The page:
Ptolemaic Successor 323 BC - 250 BC

In Egypt: Ag 0. Dry. WW, Rv, WW or Rv, E, RGo, M, Rd, BUA.
Outside Egypt: Ag 2. Warm. WW, H(S), Wd, V, RGo, Rd, BUA.
Nominal list scale: 1 element equals 256 men (normal scale).

C-in-C - Reg Kn (F) @ 31 AP 1
Sub-general - Reg Kn (F) @ 31 AP or as phalangites, Reg Pk (O) @ 24 AP 0-2
Xystophoroi - Reg Kn (F) @ 11 AP 1-6
Tarantines and similar - Reg LH (O) @ 5 AP 1-5
Greek mercenary cavalry - Reg Cv (O) @ 8 AP or Reg Kn (I) @ 10 AP 0-3
Cretans - Reg Ps (O) @ 2 AP or Reg Ps (S) @ 3 AP 0-8
Rhodian mercenary slingers - Reg Ps (O) 2 AP 0-2
Syrian or other slingers - Irr Ps (O) 2 AP 0-3
Cilician or other javelinmen - Irr Ps (S) @ 3 AP 0-4
Thracian mercenaries - Irr Ax (S) @ 4 AP or Irr Ax (O) @ 3 AP 0-2
Bolt-shooters - Reg Art (O) @ 8 AP 0-3
Penteres or Hexeres - Reg Gal (S) @ 4 AP [any Reg foot, Art (O)] 4*-10
Trieres or Tetreres - Reg Gal (O) @ 3 AP [any Reg foot] 4*-10
Transports - Irr Shp (I) @ 2 AP [generals, any Reg foot, Bg] 0-10
Camp defences - TF @ 1 AP 0-24

Only in Egypt:
Bedouin camelry - Irr LH (I) @ 3 AP 0-2
Egyptian or other garrisons and border guards - Reg Ax (I) @ 3 AP 0-8
Egyptian archers - Irr Ps (O) @ 2 AP 0-16
Regrade Egyptian archers with anti-elephant caltrops as Irr Ps (X) @ 6 AP 0-4
River boats - Irr Bts (O) @ 2 AP [Ps (O)] 0-8
Upgrade river boats mounting light catapults as Irr Bts (S) @ 3 AP [Ps (O), Art (O)] 0-1/2
River forts - TF @ 2 AP 0-12

Only in Egypt after 312 BC:
Indian Elephants - Irr El (O) @ 16 AP 0-2

Only in Egypt after 305 BC:
Agema - Reg Pk (S) @ 5 AP 0-8

Only outside Egypt:
Kyrenean or other Kyrenaican allies: List Kyrenean Greek (Bk 1)

Only before 275 BC:
Macedonian phalangites - Reg Pk (O) @ 4 AP 7-24
Greek mercenary foot - 0-1/4 Reg Sp (O) @ 5 AP, rest Reg Sp (I) @ 4 AP 20-32
Regrade Greek mercenary Reg Sp (I) if acting as Euzonoi as Reg Ax (O) @ 4 AP 0-16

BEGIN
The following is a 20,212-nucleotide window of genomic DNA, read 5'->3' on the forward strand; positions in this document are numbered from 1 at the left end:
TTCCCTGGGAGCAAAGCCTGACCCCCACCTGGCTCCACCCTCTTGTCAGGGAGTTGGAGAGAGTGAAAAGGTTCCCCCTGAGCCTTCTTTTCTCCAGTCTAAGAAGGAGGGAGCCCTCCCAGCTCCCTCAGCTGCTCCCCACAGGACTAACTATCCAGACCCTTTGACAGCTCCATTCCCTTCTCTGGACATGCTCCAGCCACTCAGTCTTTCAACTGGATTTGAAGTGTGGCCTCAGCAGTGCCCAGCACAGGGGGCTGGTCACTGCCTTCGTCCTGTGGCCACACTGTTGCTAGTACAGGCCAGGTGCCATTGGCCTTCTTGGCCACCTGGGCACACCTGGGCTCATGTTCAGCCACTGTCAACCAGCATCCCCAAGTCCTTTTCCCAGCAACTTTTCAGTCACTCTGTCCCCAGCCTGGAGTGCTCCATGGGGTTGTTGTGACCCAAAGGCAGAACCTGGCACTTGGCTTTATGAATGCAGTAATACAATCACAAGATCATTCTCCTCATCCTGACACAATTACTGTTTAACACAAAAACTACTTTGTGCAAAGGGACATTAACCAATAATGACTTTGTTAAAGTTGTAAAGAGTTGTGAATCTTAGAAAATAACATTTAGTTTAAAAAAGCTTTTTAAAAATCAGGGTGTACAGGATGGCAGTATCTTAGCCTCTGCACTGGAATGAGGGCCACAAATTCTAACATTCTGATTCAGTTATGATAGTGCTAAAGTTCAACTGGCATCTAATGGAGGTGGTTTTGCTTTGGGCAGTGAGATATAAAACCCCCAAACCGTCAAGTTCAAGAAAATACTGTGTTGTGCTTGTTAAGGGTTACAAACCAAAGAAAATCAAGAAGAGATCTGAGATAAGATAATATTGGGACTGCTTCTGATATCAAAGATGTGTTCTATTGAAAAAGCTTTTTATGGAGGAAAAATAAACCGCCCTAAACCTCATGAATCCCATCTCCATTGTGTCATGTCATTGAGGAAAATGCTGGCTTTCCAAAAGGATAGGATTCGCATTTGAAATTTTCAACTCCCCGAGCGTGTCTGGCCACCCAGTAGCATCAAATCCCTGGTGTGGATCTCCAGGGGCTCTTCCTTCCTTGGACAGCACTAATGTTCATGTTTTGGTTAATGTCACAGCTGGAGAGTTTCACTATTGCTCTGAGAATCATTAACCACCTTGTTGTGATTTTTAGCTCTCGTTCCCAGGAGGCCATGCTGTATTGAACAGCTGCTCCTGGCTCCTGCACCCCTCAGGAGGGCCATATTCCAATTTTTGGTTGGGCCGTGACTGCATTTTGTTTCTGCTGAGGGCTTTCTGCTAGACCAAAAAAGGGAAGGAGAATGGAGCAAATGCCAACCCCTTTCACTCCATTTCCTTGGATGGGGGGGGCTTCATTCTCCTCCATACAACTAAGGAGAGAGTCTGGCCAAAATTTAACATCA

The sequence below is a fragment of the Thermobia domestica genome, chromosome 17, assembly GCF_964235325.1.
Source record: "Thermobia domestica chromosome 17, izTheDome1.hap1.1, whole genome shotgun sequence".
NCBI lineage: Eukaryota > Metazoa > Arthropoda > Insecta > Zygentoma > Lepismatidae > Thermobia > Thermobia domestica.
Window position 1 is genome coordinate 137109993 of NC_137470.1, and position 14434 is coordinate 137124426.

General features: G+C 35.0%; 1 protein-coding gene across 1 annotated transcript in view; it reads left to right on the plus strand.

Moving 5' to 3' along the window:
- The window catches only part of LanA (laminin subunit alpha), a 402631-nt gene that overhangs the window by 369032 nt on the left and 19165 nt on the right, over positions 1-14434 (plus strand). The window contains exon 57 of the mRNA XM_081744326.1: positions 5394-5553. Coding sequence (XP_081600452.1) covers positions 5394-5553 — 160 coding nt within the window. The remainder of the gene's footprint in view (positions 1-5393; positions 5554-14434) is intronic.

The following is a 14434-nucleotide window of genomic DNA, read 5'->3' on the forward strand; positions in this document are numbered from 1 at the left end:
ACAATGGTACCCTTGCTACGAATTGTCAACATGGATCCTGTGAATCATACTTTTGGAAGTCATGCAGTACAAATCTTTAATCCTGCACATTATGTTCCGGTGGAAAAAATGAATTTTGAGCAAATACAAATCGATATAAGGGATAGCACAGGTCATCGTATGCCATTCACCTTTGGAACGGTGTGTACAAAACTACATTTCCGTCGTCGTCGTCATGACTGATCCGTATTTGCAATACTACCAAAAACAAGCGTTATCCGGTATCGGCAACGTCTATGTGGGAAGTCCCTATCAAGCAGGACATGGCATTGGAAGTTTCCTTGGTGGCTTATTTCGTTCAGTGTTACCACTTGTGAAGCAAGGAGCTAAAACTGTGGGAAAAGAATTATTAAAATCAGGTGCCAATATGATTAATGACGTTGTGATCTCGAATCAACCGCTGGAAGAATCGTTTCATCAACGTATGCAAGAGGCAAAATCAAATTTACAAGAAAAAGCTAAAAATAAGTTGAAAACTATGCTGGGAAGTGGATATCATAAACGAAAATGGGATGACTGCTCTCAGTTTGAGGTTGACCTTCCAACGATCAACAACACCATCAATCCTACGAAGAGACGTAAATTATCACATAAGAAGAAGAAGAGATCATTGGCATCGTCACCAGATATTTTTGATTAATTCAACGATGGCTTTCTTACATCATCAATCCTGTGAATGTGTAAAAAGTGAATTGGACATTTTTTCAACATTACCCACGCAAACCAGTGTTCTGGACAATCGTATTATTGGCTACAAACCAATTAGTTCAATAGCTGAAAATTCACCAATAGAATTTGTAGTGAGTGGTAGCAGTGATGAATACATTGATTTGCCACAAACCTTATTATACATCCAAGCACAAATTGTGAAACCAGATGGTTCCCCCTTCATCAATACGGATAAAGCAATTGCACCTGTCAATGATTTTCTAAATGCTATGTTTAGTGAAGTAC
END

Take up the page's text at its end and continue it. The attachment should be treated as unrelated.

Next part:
Only outside Egypt from 315 BC to 307 BC:
Cypriot allies: List Cypriot and Phoenician (Bk 1) Up to 2 contingents

Only after 276 BC:
Macedonian Phalangites - Reg Pk (O) @ 4 AP 19-48
Mercenary Thureophoroi - Reg Sp (I) @ 4 AP 8-16
Regrade mercenary Thureophoroi if acting as Euzonoi as Reg Ax (O) @ 4 AP Any

Only if invading through steep hills, the enemy has PF, or a naval landing party:
Re-arm Macedonian Phalangites as Reg Ax (O) @ 24 AP if general, @ 4 AP otherwise Any
Re-arm Agema as Reg Ax (S) @ 5 AP Any

This list covers Egypt from Ptolemy's takeover after Alexander's death 323 BC until the introduction of African war elephants. Armies must be either based in Egypt (including southern Palestine) or from outside Egypt, including Cyprus, Syria, Cilicia and the Peleponnese, but not from Kyrene, armies based in which are covered by the Kyrenean list. Generals may always dismount as Pk (O) or (S). Agema must be in the C-in-C's command. Minima marked * apply only if more than two elements of transports are used. Kyrenean and Cypriot allies cannot be used together. Boats may not be used with other naval elements. River forts are treated like fortified BUA for deployment (such as 'garrisoning', etc.), except that they must be positioned within 300p of WW or Rv, rather than touching a WW, in a flank sector, or on an invader-positioned road. If invading, or unable to be positioned when defending, their AP are accordingly wasted.


List dates: The current list starts in 320 BC for no good reason other than all the Successor lists start then; 323 is the natural starting date as Ptolemy is described as hiring mercenaries and collecting Macedonians as soon as he arrived in Egypt in 323 BC; by 322 BC he already had enough troops to dispatch Opellas with a 'great force' to conquer Kyrene. The list ends with the great eastern Elephant hunt of 250 BC.

Agression: The Egyptian forces are downgraded to aggression 0 as they represent the armies that defended Egypt, armies outside Egypt were more aggressive, even invading Greece at one point, but still less so than other Successors' forces, hence the rating 2.